Andrew Niccol wants to say things about the U.S. military’s use of drones. As an accomplished writer-director, he has the skills and the industry connections to say them in a film. But what kind? He could’ve made a documentary, but the man behind Gattaca and S1m0ne isn’t a documentarian. Besides, there’s no chance any of the American armed forces would give an anti-drone filmmaker the kind of access he’d need to tell a compelling non-fiction story. The best Niccol could’ve hoped for would’ve been to run through all the facts and figures via talking heads and graphics—making a PowerPoint presentation, essentially. So instead, he wrote a script, hired a cast, and directed a dramatization of his research into a program he abhors. The result? A movie as wonky as the issue-doc he chose not to make.
Good Kill stars Ethan Hawke as Air Force Major Thomas Egan, who has, on paper at least, the ideal job for a person in the military. Rather than risking his life and marriage by fighting overseas for extended tours, he lives in a nice-looking suburban house in Nevada with his wife Molly (January Jones), and works in a secure bunker in the desert, operating a bomber by joystick. But Thomas misses the sensation of actual flying, and while he respects his commanding officer, Colonel Jack Johns (Bruce Greenwood), most days, he takes orders over speakerphone from a shadowy government official (voiced, inevitably, by Peter Coyote) from CIA HQ in Langley, and committing acts that could easily be perceived as war crimes. So Thomas numbs his conscience with alcohol, and barely speaks to Molly, who’s begun looking for emotional support and affection elsewhere.
Some of Good Kill justifies Niccol’s decision to argue against a major foreign-policy issue via a fiction feature. Greenwood gives a strong performance as the movie’s devil’s advocate, who spends nearly every minute of his screen time talking rapidly and at length about how drone warfare is ignoble and dehumanizing, yet essential to keeping terrorism in check. Good Kill clearly disagrees with Johns’ conclusion, but it respects his argument, which boils down to: This is the way war is now, so better that it be fought by the actual military, rather than teenagers recruited from PlayStation first-person-shooter tournaments. Johns isn’t the villain here. Niccol reserves his most intense loathing for Coyote’s disembodied “Voice Of Langley.”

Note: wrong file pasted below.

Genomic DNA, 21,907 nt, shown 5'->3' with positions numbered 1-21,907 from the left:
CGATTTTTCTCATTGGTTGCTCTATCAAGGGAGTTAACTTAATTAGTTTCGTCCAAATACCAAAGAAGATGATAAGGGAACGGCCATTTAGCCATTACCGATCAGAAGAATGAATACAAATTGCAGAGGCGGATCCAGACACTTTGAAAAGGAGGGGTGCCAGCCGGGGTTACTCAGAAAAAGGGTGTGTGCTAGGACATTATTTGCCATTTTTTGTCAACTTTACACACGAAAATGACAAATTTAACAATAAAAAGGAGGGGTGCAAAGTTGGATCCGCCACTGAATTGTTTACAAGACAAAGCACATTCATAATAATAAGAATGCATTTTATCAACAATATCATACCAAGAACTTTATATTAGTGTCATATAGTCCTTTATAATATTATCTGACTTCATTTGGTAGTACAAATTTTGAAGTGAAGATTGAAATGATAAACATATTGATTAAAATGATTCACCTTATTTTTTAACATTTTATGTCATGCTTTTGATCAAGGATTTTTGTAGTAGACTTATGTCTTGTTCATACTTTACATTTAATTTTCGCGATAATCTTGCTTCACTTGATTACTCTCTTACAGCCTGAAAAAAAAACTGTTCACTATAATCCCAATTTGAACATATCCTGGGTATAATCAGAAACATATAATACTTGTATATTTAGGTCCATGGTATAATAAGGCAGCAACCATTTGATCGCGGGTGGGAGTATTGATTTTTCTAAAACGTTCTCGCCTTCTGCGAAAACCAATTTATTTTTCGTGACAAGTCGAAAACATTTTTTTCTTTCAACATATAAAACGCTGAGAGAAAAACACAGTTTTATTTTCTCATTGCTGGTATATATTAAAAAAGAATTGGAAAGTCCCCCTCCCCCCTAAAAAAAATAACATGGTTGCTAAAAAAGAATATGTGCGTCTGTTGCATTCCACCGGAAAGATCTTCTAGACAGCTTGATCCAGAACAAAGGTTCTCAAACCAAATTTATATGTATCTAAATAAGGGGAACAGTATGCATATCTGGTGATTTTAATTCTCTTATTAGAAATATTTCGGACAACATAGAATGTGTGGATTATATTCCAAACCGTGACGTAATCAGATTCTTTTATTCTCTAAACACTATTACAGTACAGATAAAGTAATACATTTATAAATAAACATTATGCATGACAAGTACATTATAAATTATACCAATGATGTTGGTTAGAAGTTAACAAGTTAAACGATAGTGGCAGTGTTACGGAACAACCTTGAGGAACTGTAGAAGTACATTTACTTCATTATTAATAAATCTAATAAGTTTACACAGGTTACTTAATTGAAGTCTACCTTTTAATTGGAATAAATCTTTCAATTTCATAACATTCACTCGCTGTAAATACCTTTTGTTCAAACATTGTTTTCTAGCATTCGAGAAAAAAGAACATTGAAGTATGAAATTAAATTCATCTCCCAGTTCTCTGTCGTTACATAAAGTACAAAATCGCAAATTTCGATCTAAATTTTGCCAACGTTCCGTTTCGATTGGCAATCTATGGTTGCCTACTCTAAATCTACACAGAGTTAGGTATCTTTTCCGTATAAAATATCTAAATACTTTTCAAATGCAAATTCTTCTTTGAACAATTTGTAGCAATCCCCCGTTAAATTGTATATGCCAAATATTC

The teleconferencing/bombing sequences are Good Kill’s most dramatic and cinematic. As Thomas and his squad peer into screens showing indecipherable activity in small villages on the other side of the world, Niccol effectively conveys the dilemma they face every day, keeping an eye on impoverished communities whose hard lives get worse when the U.S. rains explosives on them. Niccol gets at how the lingo of drone-strikes—using “prosecute” for a launch, “splash” for an explosion, “double-tap” for a follow-up launch, and so on—attempts to insulate the crew from what they’re actually doing. Except it doesn’t. They wear flight suits like regular pilots, but the drone operators don’t get to zoom off after a mission. Instead, they watch their monitors while their missiles are in transit, waiting to see whether those unsuspecting human figures on the screen are properly blown to bits. Through images alone, Niccol captures how doing this day after day could wear on people.
But he doesn’t surround those scenes with much plot, or populate the movie with compelling characters, apart from Colonel Johns. As Molly, poor January Jones is stuck doing a variation on her Betty Draper from Mad Men: the long-suffering wife with an uncommunicative husband. And Hawke’s Thomas makes for an unappealing lead, speaking into a whispery monotone when he talks at all, then sneaking off during work hours to swill vodka in the bathroom. Aside from one scene where he uses his drone to watch over a desert patrol in need of a good night’s sleep, Good Kill’s hero is both unsympathetic and uninteresting.
That’s partly intentional. Niccol means to show how the drone program can reduce a formerly good man to mush. But making that point comes at the expense of making a nuanced, vibrant motion picture. Thomas’ breakdown feels like an attempt to illustrate a statistic, in the same way Good Kill’s awkwardly offhand dialogue about how much a bombing run costs could’ve just as easily have been spoken directly into the camera by an expert in a suit. At one point in the movie, a character waves off the drone criticism, saying, “I’ve heard all the bleeding-heart arguments, I’ve read all the bumper stickers.” Niccol seems determined to make sure that Good Kill’s audience gets similarly up to speed.